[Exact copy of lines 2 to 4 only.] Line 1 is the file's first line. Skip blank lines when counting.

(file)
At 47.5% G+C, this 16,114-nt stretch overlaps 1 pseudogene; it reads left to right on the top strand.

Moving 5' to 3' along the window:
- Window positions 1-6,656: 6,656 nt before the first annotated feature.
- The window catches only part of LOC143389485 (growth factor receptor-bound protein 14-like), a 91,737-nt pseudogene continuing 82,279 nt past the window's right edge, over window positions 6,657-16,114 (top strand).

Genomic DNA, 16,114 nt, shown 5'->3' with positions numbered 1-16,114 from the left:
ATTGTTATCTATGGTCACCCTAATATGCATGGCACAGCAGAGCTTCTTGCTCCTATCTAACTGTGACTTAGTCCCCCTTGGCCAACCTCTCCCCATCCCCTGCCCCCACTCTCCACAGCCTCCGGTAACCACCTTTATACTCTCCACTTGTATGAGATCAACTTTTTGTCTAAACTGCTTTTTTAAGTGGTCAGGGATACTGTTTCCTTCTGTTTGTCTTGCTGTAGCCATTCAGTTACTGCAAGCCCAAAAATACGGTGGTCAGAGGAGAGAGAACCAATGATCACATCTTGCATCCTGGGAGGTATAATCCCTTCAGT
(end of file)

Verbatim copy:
Moving 5' to 3' along the window:
- Window positions 1-6,656: 6,656 nt before the first annotated feature.
- The window catches only part of LOC143389485 (growth factor receptor-bound protein 14-like), a 91,737-nt pseudogene continuing 82,279 nt past the window's right edge, over window positions 6,657-16,114 (top strand).